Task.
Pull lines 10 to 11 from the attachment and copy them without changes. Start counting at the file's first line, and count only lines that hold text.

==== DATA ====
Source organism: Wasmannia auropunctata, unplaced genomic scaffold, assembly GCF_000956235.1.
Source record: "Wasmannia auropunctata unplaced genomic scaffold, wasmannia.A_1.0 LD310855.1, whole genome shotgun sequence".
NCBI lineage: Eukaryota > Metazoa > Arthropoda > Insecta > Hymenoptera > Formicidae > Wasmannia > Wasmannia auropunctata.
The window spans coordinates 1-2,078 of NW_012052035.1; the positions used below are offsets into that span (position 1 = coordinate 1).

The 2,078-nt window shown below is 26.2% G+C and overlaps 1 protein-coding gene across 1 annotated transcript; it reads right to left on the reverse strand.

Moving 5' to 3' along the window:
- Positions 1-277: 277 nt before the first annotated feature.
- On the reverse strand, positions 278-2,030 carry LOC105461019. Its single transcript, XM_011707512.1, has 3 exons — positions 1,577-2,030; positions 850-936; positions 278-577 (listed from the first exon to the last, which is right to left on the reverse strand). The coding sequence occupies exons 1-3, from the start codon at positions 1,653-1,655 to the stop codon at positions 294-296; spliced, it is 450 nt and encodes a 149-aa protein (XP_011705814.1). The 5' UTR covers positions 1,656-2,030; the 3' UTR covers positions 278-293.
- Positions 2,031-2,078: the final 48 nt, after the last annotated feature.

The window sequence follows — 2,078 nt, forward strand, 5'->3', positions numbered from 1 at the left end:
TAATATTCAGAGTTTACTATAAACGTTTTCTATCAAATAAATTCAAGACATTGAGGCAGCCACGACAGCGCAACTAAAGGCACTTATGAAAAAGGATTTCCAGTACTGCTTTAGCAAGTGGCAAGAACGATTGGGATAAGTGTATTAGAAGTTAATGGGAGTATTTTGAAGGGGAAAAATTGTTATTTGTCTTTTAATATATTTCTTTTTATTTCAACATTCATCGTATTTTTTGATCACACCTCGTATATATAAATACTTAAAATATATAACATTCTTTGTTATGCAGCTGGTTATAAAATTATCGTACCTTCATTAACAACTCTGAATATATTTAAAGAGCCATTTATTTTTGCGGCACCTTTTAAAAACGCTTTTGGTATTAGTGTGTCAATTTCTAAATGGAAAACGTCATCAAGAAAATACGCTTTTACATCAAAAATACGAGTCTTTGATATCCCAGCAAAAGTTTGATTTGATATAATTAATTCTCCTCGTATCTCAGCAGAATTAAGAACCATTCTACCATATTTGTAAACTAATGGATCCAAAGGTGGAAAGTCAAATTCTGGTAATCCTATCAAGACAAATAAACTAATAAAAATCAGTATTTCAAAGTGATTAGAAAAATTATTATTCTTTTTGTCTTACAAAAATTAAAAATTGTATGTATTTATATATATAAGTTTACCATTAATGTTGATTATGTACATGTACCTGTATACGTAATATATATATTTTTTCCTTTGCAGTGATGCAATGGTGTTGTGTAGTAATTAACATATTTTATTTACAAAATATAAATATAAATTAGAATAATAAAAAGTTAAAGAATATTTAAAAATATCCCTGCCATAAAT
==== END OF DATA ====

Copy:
The window sequence follows — 2,078 nt, forward strand, 5'->3', positions numbered from 1 at the left end:
TAATATTCAGAGTTTACTATAAACGTTTTCTATCAAATAAATTCAAGACATTGAGGCAGCCACGACAGCGCAACTAAAGGCACTTATGAAAAAGGATTTCCAGTACTGCTTTAGCAAGTGGCAAGAACGATTGGGATAAGTGTATTAGAAGTTAATGGGAGTATTTTGAAGGGGAAAAATTGTTATTTGTCTTTTAATATATTTCTTTTTATTTCAACATTCATCGTATTTTTTGATCACACCTCGTATATATAAATACTTAAAATATATAACATTCTTTGTTATGCAGCTGGTTATAAAATTATCGTACCTTCATTAACAACTCTGAATATATTTAAAGAGCCATTTATTTTTGCGGCACCTTTTAAAAACGCTTTTGGTATTAGTGTGTCAATTTCTAAATGGAAAACGTCATCAAGAAAATACGCTTTTACATCAAAAATACGAGTCTTTGATATCCCAGCAAAAGTTTGATTTGATATAATTAATTCTCCTCGTATCTCAGCAGAATTAAGAACCATTCTACCATATTTGTAAACTAATGGATCCAAAGGTGGAAAGTCAAATTCTGGTAATCCTATCAAGACAAATAAACTAATAAAAATCAGTATTTCAAAGTGATTAGAAAAATTATTATTCTTTTTGTCTTACAAAAATTAAAAATTGTATGTATTTATATATATAAGTTTACCATTAATGTTGATTATGTACATGTACCTGTATACGTAATATATATATTTTTTCCTTTGCAGTGATGCAATGGTGTTGTGTAGTAATTAACATATTTTATTTACAAAATATAAATATAAATTAGAATAATAAAAAGTTAAAGAATATTTAAAAATATCCCTGCCATAAAT